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An exclusive interview with Benoit Mintiens

With his fresh approach to watchmaking, Belgian designer Benoit Mintiens is achieving new heights of creativity for his Ressence brand. He is also being compared with some of the world’s most innovative talents, says Josh Sims

Josh Sims
Josh Sims,

Benoit Mintiens pulls no punches. He admits that he had never, ever thought about designing a watch until he visited a watch trade show one year. ‘I was amazed to see so many watches with such low levels of creativity,’ he says. Most watches, he continues, aren’t very interesting as objects, and that’s because of the maker’s agenda. Watch manufacturers are not selling watches, they’re selling brands, he explains. ‘Most people buy for the brand, too,’ Mintiens adds.

Being outside the mainstream watch industry gives Mintiens licence to say such things. He is, after all, Belgian, not Swiss. And he is not a watch designer but an industrial designer. One of some pedigree, too: he was involved in the design of Eurostar and of the new-generation TGV high-speed trains for France’s SNCF; he designed the first class interiors for Air France and has devised pushchairs for Maxi-Cosi and vacuum cleaners for LG. For the last few years he has designed watches, too, under his own brand, Ressence. ‘Creating a brand was not the idea,’ he notes. ‘As a non-Swiss, non-watchmaker it’s quite a mountain to climb.’

His Swiss-made Type 1 and Type 3 watches have introduced pioneering ideas such as a time display via a series of concentric discs, moving around each other like moons orbiting a planet. The designs have also re-calibrated watch aesthetics. The watches are curvy, pebble-like pieces with single-layer dials and wide, close-set crystals – the horological equivalent of large plasma screens. And, refreshingly, they reflect a rather unhorological way of thinking.

‘Most watchmakers start with the movement and build around it, while industrial designers start from the user experience,’ he says. ‘In fact, the very way we’re taught to read the time with a series of hands, isn’t – from a designer’s point of view – the best way. Yet, such a graphic device is better than a digital one because it can be read much faster. However it has to be explained and it’s not intuitive: only when it’s learned does it become the best way.’

Look at a Ressence watch and there isn’t even the usual crown. The function is still required but, Mintiens argues, to have the mechanism for that function protruding from the device on a 21st-century watch makes about as much sense as an engine winder would on a modern car.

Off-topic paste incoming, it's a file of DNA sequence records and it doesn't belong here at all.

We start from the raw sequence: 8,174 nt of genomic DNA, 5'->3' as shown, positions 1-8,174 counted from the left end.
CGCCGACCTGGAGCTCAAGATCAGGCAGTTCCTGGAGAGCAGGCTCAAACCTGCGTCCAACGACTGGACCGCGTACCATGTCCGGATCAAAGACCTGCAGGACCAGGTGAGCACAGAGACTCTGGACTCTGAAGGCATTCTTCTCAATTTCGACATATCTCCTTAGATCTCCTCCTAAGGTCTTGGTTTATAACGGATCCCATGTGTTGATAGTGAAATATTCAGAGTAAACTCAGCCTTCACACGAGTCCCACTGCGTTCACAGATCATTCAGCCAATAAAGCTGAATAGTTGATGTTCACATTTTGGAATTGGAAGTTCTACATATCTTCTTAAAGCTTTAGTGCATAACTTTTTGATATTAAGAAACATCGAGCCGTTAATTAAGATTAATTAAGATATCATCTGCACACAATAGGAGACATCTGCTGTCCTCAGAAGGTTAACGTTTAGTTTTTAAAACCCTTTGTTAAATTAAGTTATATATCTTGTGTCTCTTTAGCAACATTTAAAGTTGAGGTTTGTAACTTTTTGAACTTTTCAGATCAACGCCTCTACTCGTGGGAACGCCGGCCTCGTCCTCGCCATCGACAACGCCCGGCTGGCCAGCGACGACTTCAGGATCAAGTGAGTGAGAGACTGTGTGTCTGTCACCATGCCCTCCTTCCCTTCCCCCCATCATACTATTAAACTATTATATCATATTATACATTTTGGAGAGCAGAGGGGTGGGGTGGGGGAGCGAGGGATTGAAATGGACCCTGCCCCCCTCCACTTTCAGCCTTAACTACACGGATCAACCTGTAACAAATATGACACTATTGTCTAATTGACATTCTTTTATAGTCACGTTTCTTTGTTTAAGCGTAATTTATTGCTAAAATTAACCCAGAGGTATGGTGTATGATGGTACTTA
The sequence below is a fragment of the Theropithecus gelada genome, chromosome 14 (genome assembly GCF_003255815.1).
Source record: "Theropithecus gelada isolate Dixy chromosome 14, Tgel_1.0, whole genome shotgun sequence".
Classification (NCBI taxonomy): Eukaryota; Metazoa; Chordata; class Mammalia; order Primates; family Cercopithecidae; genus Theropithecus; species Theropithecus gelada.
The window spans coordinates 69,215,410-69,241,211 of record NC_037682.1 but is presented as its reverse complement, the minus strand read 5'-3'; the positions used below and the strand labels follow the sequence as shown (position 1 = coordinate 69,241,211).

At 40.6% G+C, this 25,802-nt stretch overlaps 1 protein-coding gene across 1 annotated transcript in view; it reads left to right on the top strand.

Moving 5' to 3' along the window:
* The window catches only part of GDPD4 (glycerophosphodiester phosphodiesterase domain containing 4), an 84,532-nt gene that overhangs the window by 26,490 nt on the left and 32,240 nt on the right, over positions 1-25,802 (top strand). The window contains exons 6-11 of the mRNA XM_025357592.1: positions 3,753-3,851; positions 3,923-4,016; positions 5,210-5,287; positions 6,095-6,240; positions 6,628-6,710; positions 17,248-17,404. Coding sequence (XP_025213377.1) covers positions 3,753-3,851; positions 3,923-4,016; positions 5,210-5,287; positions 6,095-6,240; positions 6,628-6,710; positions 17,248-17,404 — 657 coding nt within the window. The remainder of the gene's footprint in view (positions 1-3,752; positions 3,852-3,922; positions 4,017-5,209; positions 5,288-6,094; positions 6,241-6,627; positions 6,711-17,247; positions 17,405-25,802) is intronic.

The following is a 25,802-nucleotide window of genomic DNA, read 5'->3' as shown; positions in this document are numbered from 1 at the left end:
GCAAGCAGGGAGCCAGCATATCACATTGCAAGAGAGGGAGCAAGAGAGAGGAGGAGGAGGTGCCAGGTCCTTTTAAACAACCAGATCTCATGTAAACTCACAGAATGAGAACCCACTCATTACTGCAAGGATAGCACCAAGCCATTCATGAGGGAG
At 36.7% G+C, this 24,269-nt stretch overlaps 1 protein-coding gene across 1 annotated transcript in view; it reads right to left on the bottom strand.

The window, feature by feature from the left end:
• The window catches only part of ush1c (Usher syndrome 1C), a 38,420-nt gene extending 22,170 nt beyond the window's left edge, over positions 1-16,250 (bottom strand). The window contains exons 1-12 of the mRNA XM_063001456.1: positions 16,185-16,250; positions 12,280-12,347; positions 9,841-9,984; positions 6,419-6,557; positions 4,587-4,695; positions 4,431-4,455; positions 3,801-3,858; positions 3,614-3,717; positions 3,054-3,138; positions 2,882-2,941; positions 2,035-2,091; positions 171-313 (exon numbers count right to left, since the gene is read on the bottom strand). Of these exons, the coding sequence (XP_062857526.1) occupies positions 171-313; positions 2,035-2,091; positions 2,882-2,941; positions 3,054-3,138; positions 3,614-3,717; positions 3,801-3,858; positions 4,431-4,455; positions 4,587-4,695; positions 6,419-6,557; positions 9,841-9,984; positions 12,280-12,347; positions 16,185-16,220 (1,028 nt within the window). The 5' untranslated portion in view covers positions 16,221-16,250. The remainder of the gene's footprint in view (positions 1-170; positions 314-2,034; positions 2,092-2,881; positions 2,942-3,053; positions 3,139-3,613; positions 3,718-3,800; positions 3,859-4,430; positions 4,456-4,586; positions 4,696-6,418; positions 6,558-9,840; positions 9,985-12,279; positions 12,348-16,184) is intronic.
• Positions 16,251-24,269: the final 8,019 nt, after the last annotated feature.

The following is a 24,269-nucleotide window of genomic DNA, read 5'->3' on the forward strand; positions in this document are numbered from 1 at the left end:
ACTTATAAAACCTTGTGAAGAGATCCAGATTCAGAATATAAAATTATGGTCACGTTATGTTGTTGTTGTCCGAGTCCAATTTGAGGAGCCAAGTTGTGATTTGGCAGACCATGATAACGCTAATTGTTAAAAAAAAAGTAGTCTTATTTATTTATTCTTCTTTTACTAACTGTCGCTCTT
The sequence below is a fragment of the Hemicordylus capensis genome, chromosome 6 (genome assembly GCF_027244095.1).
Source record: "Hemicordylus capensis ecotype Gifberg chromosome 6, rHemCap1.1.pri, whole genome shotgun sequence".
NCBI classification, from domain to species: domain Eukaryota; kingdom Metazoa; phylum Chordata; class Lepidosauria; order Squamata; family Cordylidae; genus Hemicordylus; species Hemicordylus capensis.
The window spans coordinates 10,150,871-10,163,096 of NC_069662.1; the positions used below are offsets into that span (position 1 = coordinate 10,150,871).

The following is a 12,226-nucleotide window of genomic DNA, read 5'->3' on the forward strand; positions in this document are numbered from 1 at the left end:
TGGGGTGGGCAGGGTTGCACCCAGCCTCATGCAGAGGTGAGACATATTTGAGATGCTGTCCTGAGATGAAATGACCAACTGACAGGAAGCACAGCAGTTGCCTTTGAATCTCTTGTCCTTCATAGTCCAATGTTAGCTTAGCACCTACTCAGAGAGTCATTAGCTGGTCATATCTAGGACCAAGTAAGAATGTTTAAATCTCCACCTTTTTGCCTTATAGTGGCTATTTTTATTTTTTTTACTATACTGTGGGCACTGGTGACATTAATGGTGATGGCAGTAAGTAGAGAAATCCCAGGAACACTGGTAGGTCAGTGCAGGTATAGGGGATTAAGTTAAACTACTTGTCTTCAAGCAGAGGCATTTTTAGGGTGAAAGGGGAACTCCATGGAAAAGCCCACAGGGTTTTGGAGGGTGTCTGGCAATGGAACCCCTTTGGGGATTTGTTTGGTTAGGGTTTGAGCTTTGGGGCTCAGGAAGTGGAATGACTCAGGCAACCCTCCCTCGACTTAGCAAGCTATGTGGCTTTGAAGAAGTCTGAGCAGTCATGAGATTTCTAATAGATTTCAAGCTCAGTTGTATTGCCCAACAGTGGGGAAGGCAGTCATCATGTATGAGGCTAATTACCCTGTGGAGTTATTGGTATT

‘For me, the crown was the last physical link to the idea that the watch is something mechanical,’ he says. ‘And I want the watch to be dematerialised, to be the purest expression of time. You have to have that final function. If you don’t have functionality you’re left with art. But it’s like vacuum cleaners. There was a time when we wanted them to clean but didn’t care about them much more than that. Now we have guys like James Dyson, who came up with a new philosophy for the vacuum cleaner.’

Some will regard Mintiens as unromantic, holding views counter to the high-end watch world’s emphasis on heritage, tradition, craft and classicism. Even his reasoning behind retaining a mechanical movement is intellectual. ‘The fact is that people have empathy for gears but they don’t have empathy for circuits. As humans we feel for the mechanical over the digital,’ he argues. ‘It’s why digital devices that don’t work any more go in the garbage. But we don’t do that with anything mechanical; we immediately imagine that there’s some little cog that could be made better, like a little animal.’

Mintiens has invested in the expensive patenting of his ideas. And he says that with his outsider, non-watchmaker perspective, he has more ideas for innovations in watch design that will allow him to launch a model a year up until 2022. Indeed, perhaps the only obstacle to his watchmaking is that, as the wider watch world might see it, he has the misfortune to be based in Antwerp and not Geneva.

He says that in the watch industry being Belgian is certainly more of a disadvantage than an advantage. ‘Mature markets might not care where Ressence is from,’ he adds, ‘but it matters to, say, customers in the Middle East. In fact, I can’t really even say my product is a Belgian watch in Switzerland – I have to emphasise that it’s made in Switzerland, even if Ressence is a Belgian brand. It’s kind of like Apple – designed in California but made in China.’

It is a telling analogy: the Steve Jobs of watches.



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